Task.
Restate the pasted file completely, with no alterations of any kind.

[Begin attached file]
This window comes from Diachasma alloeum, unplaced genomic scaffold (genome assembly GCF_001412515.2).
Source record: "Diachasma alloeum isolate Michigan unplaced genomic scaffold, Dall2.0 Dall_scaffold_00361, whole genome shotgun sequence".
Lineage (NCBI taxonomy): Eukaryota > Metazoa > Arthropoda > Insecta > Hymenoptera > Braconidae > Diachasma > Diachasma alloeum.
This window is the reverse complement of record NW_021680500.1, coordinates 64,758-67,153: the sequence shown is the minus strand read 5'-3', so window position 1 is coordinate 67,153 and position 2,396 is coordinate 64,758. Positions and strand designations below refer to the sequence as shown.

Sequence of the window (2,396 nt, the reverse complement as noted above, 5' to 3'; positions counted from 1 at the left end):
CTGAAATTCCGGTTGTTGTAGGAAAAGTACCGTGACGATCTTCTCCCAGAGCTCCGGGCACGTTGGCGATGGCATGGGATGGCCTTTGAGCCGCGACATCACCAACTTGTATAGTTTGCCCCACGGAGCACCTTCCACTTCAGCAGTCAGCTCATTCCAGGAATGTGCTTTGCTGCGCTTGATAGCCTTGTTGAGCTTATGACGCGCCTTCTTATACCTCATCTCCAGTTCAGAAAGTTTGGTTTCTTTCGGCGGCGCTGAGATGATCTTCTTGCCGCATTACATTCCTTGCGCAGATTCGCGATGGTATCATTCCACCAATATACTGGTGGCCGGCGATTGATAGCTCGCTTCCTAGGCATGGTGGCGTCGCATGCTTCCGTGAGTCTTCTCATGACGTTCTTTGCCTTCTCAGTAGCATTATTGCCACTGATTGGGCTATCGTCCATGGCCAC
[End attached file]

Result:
This window comes from Diachasma alloeum, unplaced genomic scaffold (genome assembly GCF_001412515.2).
Source record: "Diachasma alloeum isolate Michigan unplaced genomic scaffold, Dall2.0 Dall_scaffold_00361, whole genome shotgun sequence".
Lineage (NCBI taxonomy): Eukaryota > Metazoa > Arthropoda > Insecta > Hymenoptera > Braconidae > Diachasma > Diachasma alloeum.
This window is the reverse complement of record NW_021680500.1, coordinates 64,758-67,153: the sequence shown is the minus strand read 5'-3', so window position 1 is coordinate 67,153 and position 2,396 is coordinate 64,758. Positions and strand designations below refer to the sequence as shown.

Sequence of the window (2,396 nt, the reverse complement as noted above, 5' to 3'; positions counted from 1 at the left end):
CTGAAATTCCGGTTGTTGTAGGAAAAGTACCGTGACGATCTTCTCCCAGAGCTCCGGGCACGTTGGCGATGGCATGGGATGGCCTTTGAGCCGCGACATCACCAACTTGTATAGTTTGCCCCACGGAGCACCTTCCACTTCAGCAGTCAGCTCATTCCAGGAATGTGCTTTGCTGCGCTTGATAGCCTTGTTGAGCTTATGACGCGCCTTCTTATACCTCATCTCCAGTTCAGAAAGTTTGGTTTCTTTCGGCGGCGCTGAGATGATCTTCTTGCCGCATTACATTCCTTGCGCAGATTCGCGATGGTATCATTCCACCAATATACTGGTGGCCGGCGATTGATAGCTCGCTTCCTAGGCATGGTGGCGTCGCATGCTTCCGTGAGTCTTCTCATGACGTTCTTTGCCTTCTCAGTAGCATTATTGCCACTGATTGGGCTATCGTCCATGGCCAC